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I'm using a struct like this:

define struct _Fragment{
     int a;
     char *seq;
}Fragment;

I want to initialize the struct, and using the malloc() method return a dynamic memory like this

Fragment *frag=malloc(10*sizeof(Fragment));

Then I would using the frag pointer like this:

frag->seq="01001";

Then the problem occurs when I returns a lot of Fragments. the error message said that (using valgrind tool):

Uninitialised value was created by a heap allocation

who can tell me how I can deal with it. thank you!

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1  
I think you mean "typedef struct..." not "define struct..." –  mhawke Jul 15 '09 at 2:13

4 Answers 4

up vote 5 down vote accepted

I'm not sure you have a real problem here, but for proper etiquette, your allocation would be:

Fragment *frag=malloc(10*sizeof(Fragment));
if (frag) memset(frag,0,10*sizeof(Fragment));
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11  
it's easier to just use calloc() –  Juliano Jul 15 '09 at 2:14

The problem is that even though you use malloc to allocate memory for a Fragment structure, you haven't initialized any of the values. The memory returned by malloc is not guaranteed to be any specific value so you must explicitly initialize the struct members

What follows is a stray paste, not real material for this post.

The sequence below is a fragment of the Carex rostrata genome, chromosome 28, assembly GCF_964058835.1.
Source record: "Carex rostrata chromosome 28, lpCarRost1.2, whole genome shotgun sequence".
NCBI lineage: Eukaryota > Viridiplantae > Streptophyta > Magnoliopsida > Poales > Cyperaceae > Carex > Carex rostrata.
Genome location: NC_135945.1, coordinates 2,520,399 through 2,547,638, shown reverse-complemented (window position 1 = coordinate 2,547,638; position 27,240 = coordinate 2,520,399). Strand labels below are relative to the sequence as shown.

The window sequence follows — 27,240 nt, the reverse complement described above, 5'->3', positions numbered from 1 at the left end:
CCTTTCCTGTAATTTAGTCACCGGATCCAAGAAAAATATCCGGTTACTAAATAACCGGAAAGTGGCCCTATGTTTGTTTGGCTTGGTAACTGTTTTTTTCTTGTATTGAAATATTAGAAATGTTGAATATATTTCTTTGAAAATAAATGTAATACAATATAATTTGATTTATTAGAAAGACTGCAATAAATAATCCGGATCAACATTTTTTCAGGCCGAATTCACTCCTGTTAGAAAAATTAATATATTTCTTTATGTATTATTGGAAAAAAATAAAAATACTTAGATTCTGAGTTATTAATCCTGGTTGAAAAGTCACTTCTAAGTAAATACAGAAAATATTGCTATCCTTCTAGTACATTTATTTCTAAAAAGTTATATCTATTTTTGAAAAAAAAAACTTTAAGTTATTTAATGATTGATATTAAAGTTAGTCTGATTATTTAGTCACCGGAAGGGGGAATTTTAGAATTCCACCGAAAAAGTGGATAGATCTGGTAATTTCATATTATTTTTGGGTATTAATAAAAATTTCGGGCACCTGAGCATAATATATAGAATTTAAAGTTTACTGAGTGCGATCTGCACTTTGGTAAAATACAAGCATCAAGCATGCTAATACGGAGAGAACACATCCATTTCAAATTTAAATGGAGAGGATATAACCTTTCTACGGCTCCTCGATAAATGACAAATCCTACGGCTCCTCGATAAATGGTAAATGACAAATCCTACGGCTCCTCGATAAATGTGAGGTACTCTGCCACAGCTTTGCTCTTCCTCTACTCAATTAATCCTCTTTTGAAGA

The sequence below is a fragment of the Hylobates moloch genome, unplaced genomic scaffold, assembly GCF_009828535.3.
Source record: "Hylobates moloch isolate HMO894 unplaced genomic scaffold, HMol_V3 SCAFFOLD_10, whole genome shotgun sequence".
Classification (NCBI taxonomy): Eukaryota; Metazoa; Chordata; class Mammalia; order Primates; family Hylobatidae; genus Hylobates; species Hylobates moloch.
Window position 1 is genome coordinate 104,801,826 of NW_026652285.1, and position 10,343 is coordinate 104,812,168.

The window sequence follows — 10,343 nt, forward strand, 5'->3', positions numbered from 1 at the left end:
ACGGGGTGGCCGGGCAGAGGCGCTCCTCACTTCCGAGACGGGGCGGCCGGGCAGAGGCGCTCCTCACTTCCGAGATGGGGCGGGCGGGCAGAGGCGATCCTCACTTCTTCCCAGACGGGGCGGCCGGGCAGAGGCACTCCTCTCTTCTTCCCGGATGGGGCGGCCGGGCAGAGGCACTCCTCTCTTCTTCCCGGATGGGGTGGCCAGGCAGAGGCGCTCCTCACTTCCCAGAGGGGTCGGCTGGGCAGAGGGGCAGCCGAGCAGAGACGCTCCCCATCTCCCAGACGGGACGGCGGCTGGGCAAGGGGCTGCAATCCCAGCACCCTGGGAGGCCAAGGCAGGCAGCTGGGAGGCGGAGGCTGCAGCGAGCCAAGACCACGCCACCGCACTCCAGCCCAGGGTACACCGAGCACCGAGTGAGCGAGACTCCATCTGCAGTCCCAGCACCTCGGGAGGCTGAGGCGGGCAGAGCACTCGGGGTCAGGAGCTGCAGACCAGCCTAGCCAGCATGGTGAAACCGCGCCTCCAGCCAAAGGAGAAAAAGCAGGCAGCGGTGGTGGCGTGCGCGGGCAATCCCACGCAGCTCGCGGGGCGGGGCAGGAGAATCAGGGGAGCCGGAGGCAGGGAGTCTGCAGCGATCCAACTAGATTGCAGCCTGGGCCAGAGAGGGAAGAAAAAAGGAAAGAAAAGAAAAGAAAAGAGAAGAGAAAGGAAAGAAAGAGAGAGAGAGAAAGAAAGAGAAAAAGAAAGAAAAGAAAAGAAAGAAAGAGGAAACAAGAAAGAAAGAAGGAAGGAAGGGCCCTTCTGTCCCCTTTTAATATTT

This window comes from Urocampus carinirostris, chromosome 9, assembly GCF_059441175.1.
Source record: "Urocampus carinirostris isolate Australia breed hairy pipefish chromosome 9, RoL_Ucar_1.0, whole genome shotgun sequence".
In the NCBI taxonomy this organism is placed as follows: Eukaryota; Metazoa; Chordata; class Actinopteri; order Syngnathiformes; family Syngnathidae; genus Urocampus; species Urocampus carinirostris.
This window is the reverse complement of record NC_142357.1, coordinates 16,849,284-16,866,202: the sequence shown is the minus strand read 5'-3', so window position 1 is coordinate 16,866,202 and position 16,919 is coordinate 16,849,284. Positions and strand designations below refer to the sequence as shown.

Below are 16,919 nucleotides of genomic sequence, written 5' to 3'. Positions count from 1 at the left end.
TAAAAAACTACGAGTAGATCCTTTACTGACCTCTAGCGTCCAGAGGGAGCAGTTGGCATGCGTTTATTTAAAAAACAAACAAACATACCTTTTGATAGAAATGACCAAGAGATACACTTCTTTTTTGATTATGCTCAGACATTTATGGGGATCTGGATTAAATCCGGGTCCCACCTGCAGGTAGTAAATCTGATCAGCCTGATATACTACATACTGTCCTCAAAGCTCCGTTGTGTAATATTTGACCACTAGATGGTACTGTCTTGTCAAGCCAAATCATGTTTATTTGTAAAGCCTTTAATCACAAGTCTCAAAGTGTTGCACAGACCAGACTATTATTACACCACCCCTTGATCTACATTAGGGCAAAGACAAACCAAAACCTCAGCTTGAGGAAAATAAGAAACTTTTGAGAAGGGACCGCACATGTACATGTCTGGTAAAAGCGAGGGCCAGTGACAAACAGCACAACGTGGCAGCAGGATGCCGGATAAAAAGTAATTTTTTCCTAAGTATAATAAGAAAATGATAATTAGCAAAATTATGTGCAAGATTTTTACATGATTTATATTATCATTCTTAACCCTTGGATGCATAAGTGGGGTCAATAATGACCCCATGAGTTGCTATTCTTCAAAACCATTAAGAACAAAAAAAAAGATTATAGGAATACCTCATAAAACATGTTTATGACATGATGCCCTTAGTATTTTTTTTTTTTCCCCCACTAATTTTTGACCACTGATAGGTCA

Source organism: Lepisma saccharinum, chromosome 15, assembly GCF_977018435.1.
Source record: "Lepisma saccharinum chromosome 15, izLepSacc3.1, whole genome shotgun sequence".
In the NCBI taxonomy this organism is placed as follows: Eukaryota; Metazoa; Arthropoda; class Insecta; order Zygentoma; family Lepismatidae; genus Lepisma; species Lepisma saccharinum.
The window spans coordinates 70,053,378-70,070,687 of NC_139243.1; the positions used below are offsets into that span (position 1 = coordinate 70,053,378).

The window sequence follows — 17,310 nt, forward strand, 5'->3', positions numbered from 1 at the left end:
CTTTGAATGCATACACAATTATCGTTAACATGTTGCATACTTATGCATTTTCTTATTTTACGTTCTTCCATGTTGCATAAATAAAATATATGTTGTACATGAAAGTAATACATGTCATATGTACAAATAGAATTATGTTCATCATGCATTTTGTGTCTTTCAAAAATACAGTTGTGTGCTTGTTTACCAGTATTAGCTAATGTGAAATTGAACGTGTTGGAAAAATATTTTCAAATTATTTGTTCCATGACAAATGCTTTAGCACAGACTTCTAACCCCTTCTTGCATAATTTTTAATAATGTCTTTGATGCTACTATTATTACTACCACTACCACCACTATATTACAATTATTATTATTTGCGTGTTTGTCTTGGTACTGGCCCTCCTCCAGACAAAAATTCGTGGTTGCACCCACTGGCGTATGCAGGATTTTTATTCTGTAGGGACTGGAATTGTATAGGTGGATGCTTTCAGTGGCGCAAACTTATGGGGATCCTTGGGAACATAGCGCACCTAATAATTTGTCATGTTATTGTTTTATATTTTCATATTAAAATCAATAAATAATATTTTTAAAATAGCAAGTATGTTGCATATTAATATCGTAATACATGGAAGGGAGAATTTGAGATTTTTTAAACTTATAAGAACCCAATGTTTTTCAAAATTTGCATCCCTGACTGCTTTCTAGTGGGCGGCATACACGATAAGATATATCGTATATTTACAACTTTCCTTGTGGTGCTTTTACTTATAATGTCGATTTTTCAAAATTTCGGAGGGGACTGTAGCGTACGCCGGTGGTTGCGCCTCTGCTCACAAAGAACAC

Fragment* frag = malloc(10*sizeof(Fragment));
int i = 0;
for ( i = 0; i < 10; i++ ) { 
  frag[i].a = 0;
  frag[i].seq = NULL;
}

If you want guaranteed initialized memory you should use calloc. It has an added cost of zero'ing out the memory but it may not be significant for your app.

Also you should check that malloc actually succeeds :)

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The issue is malloc does not initialize any of the memory it allocates. Valgrind takes particular care to keep track of any regions of memory that have not been initialized.

You should probably take heed of the error though, the only reason Valgrind (Assuming everything works correctly) should print that error is becuase you attempted to make use of the uninitialized data somewhere, which is probably unintended. The use of unitialized variables is not in the code you have in your question, however.

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Your code looks plausible, but in the following line;

Fragment *frag=malloc(10*sizeof(Fragment));

Are you sure you need 10* ?

If you need to allocate 10 Fragments, then you should take responsibility for initializing all 10.

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No, the number of I want to get is dynamic. –  Charlie Epps Jul 15 '09 at 2:17
    
Okay then, if you need 10, you need to initialize 10! In your code you initialized only one field of the first Fragment. –  Bill Forster Jul 15 '09 at 2:47

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